Dairy residue bio-conversion into designer (D)-lactic acid

PI: Timothy Donohue


Donohue is a is Ira L. Baldwin Professor of Bacteriology and UW Foundation Fetzer-Bascom Professor at UW–Madison. He is an internationally-recognized expert on bio-and genome-based conversion of renewable resources into valuable products.

Graduate student: Grace Enzien (pictured above) received a bachelor’s degree in biochemistry from the University of Illinois. Previous undergraduate research, internships, and professional experience, including as a formulation technician for Blistex, Inc., led to Enzien developing a breadth of lab skills, from basic protocols, such as lab upkeep, to extracting DNA and genotype samples. She is pursuing a master’s degree in bacteriology and is mentored by Timothy Donohue from the Department of Bacteriology.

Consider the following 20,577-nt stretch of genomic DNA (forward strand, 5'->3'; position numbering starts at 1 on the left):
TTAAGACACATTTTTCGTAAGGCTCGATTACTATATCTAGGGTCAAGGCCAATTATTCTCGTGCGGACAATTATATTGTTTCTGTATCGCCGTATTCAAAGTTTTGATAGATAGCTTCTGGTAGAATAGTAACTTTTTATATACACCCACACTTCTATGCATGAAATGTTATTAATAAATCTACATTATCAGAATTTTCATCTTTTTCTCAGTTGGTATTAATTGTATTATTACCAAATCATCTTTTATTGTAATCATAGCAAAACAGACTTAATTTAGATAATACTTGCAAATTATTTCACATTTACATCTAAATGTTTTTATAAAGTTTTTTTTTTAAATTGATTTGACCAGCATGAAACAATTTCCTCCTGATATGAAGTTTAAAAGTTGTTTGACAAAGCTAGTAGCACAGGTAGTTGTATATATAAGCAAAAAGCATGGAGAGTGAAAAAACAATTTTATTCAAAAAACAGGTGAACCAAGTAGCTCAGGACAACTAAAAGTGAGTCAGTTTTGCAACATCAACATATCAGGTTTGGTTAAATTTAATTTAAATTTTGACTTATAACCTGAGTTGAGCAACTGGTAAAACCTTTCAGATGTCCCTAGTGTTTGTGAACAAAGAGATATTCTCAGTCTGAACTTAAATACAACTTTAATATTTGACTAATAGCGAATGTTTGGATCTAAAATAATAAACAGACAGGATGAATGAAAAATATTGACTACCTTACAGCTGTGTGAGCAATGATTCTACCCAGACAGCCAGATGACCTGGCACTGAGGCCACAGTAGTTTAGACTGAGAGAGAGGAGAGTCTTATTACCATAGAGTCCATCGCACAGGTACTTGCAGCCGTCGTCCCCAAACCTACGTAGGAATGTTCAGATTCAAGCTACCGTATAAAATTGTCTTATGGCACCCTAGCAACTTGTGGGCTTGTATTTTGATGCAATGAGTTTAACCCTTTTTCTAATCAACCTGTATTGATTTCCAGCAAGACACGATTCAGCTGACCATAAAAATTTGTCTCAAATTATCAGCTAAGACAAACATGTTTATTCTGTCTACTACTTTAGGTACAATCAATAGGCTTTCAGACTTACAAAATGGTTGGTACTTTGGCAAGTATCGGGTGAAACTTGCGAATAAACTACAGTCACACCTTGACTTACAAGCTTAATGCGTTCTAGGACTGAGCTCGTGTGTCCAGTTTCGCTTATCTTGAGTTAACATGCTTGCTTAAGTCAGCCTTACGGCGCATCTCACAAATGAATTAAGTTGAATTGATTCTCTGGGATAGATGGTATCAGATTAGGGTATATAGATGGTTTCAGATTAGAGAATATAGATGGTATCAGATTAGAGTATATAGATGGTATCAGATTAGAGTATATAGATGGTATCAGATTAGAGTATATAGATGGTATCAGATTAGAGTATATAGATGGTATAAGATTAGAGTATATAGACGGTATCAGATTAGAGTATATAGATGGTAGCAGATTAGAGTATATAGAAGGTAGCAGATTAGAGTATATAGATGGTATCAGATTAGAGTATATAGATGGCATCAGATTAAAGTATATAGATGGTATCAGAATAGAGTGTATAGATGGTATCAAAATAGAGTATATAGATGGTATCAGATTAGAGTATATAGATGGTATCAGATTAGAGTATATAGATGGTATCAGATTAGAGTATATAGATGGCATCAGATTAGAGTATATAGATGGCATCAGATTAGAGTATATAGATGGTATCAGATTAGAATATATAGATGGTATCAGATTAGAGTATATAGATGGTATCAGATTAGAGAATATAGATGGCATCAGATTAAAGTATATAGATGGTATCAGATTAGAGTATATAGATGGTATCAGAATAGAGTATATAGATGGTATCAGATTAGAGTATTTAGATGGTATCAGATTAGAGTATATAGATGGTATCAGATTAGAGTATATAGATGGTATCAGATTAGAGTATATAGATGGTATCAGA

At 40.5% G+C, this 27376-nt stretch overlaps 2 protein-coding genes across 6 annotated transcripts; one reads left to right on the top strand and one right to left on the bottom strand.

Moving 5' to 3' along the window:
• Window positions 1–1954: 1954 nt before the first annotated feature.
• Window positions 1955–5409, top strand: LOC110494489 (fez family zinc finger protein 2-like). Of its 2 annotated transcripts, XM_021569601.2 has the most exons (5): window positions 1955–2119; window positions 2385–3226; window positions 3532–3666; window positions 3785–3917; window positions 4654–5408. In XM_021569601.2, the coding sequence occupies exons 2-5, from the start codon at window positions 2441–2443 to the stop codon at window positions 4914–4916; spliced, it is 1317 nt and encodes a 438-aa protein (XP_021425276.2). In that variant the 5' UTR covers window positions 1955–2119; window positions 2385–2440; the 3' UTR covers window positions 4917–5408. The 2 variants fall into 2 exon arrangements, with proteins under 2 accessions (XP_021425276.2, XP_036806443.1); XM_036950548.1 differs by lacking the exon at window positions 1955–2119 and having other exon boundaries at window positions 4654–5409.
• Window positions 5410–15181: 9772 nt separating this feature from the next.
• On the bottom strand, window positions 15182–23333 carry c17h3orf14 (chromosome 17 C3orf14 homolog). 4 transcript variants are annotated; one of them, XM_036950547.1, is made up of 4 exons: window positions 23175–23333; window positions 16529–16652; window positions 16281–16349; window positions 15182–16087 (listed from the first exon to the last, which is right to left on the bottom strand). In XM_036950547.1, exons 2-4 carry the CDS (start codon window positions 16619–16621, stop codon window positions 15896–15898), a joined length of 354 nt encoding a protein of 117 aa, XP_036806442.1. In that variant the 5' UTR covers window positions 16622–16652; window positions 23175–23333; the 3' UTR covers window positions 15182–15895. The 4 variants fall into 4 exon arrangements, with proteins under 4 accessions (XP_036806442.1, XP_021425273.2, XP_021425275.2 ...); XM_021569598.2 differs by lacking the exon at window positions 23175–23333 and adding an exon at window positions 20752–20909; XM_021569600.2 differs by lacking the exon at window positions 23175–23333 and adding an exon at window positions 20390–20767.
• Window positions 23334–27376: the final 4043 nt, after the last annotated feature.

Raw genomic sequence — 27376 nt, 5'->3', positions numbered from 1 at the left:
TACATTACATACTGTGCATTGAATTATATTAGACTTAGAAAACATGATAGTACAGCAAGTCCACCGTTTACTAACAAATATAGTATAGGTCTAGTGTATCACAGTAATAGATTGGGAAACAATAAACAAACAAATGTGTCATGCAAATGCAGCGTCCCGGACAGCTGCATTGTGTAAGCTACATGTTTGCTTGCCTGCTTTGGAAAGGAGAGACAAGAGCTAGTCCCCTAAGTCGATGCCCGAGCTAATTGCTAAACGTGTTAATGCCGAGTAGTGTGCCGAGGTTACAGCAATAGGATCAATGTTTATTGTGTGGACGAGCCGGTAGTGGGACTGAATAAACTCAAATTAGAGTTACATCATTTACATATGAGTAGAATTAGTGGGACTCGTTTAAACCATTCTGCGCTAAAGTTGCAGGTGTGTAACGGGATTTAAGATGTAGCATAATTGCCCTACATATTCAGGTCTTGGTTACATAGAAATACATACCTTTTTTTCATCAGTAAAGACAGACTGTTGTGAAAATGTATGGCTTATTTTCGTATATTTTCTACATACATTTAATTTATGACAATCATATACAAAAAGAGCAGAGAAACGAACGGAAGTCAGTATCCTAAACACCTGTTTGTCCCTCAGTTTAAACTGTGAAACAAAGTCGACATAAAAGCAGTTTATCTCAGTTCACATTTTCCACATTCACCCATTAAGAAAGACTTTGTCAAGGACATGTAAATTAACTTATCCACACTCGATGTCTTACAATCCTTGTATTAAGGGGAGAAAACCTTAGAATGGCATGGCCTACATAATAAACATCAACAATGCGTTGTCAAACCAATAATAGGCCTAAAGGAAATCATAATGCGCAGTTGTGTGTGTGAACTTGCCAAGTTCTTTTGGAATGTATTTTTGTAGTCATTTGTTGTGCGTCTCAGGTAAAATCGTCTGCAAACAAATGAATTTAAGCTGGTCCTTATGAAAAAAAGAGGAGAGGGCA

Enzien joins Donohue’s research team exploring how residues from milk production can be used to create new materials. The team hypothesizes that residues left over after milk is produced into food-grade products can be bio-converted into valuable materials, which would also improve the sustainability of the Wisconsin dairy community. This project aims to produce a designer form of lactic acid from residues. By 2025, the global D-lactic acid market is estimated to be worth $8.7 billion dollars and industrial interest for this designer organic acid is expected to grow significantly. Knowledge gained from this study is predicted to reduce negative environmental impacts of residues, increase their value to consumers, farmers and industry, and be applicable to bio-conversion of non-dairy products into other designer chemicals in the future.

Daniel Noguera